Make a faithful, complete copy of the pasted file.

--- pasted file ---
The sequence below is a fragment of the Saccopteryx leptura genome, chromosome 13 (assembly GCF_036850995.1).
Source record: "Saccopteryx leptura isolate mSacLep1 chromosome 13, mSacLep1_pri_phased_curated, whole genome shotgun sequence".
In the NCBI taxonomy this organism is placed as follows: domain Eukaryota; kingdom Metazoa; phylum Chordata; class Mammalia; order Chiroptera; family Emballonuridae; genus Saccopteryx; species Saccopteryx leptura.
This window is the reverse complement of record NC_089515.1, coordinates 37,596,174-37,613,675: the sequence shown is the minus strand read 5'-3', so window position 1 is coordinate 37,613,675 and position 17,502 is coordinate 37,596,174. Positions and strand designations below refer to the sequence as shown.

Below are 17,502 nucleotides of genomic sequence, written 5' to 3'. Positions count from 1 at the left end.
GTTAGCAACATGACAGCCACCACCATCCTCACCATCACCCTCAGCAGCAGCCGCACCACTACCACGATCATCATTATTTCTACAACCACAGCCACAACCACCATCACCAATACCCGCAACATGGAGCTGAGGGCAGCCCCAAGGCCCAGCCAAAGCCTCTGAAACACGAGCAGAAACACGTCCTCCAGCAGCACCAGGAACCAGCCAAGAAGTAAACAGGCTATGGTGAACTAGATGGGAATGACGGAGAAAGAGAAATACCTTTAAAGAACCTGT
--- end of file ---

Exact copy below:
The sequence below is a fragment of the Saccopteryx leptura genome, chromosome 13 (assembly GCF_036850995.1).
Source record: "Saccopteryx leptura isolate mSacLep1 chromosome 13, mSacLep1_pri_phased_curated, whole genome shotgun sequence".
In the NCBI taxonomy this organism is placed as follows: domain Eukaryota; kingdom Metazoa; phylum Chordata; class Mammalia; order Chiroptera; family Emballonuridae; genus Saccopteryx; species Saccopteryx leptura.
This window is the reverse complement of record NC_089515.1, coordinates 37,596,174-37,613,675: the sequence shown is the minus strand read 5'-3', so window position 1 is coordinate 37,613,675 and position 17,502 is coordinate 37,596,174. Positions and strand designations below refer to the sequence as shown.

Below are 17,502 nucleotides of genomic sequence, written 5' to 3'. Positions count from 1 at the left end.
GTTAGCAACATGACAGCCACCACCATCCTCACCATCACCCTCAGCAGCAGCCGCACCACTACCACGATCATCATTATTTCTACAACCACAGCCACAACCACCATCACCAATACCCGCAACATGGAGCTGAGGGCAGCCCCAAGGCCCAGCCAAAGCCTCTGAAACACGAGCAGAAACACGTCCTCCAGCAGCACCAGGAACCAGCCAAGAAGTAAACAGGCTATGGTGAACTAGATGGGAATGACGGAGAAAGAGAAATACCTTTAAAGAACCTGT